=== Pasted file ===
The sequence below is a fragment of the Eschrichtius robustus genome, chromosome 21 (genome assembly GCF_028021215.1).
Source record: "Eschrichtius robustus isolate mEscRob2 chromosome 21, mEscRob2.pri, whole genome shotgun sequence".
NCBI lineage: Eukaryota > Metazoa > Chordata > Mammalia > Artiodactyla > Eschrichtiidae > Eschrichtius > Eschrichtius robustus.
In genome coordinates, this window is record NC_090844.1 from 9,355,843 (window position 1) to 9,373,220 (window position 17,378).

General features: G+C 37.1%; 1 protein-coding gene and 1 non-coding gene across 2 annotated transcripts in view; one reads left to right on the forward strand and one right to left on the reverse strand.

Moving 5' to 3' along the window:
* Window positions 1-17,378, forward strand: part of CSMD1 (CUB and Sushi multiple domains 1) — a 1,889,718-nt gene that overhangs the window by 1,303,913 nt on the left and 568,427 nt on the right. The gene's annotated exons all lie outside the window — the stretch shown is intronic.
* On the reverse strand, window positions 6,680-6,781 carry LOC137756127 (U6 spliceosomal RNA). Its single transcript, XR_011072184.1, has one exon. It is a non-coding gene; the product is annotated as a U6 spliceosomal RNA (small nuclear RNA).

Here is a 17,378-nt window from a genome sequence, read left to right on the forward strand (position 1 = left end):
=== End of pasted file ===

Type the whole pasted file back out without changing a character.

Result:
The sequence below is a fragment of the Eschrichtius robustus genome, chromosome 21 (genome assembly GCF_028021215.1).
Source record: "Eschrichtius robustus isolate mEscRob2 chromosome 21, mEscRob2.pri, whole genome shotgun sequence".
NCBI lineage: Eukaryota > Metazoa > Chordata > Mammalia > Artiodactyla > Eschrichtiidae > Eschrichtius > Eschrichtius robustus.
In genome coordinates, this window is record NC_090844.1 from 9,355,843 (window position 1) to 9,373,220 (window position 17,378).

General features: G+C 37.1%; 1 protein-coding gene and 1 non-coding gene across 2 annotated transcripts in view; one reads left to right on the forward strand and one right to left on the reverse strand.

Moving 5' to 3' along the window:
* Window positions 1-17,378, forward strand: part of CSMD1 (CUB and Sushi multiple domains 1) — a 1,889,718-nt gene that overhangs the window by 1,303,913 nt on the left and 568,427 nt on the right. The gene's annotated exons all lie outside the window — the stretch shown is intronic.
* On the reverse strand, window positions 6,680-6,781 carry LOC137756127 (U6 spliceosomal RNA). Its single transcript, XR_011072184.1, has one exon. It is a non-coding gene; the product is annotated as a U6 spliceosomal RNA (small nuclear RNA).

Here is a 17,378-nt window from a genome sequence, read left to right on the forward strand (position 1 = left end):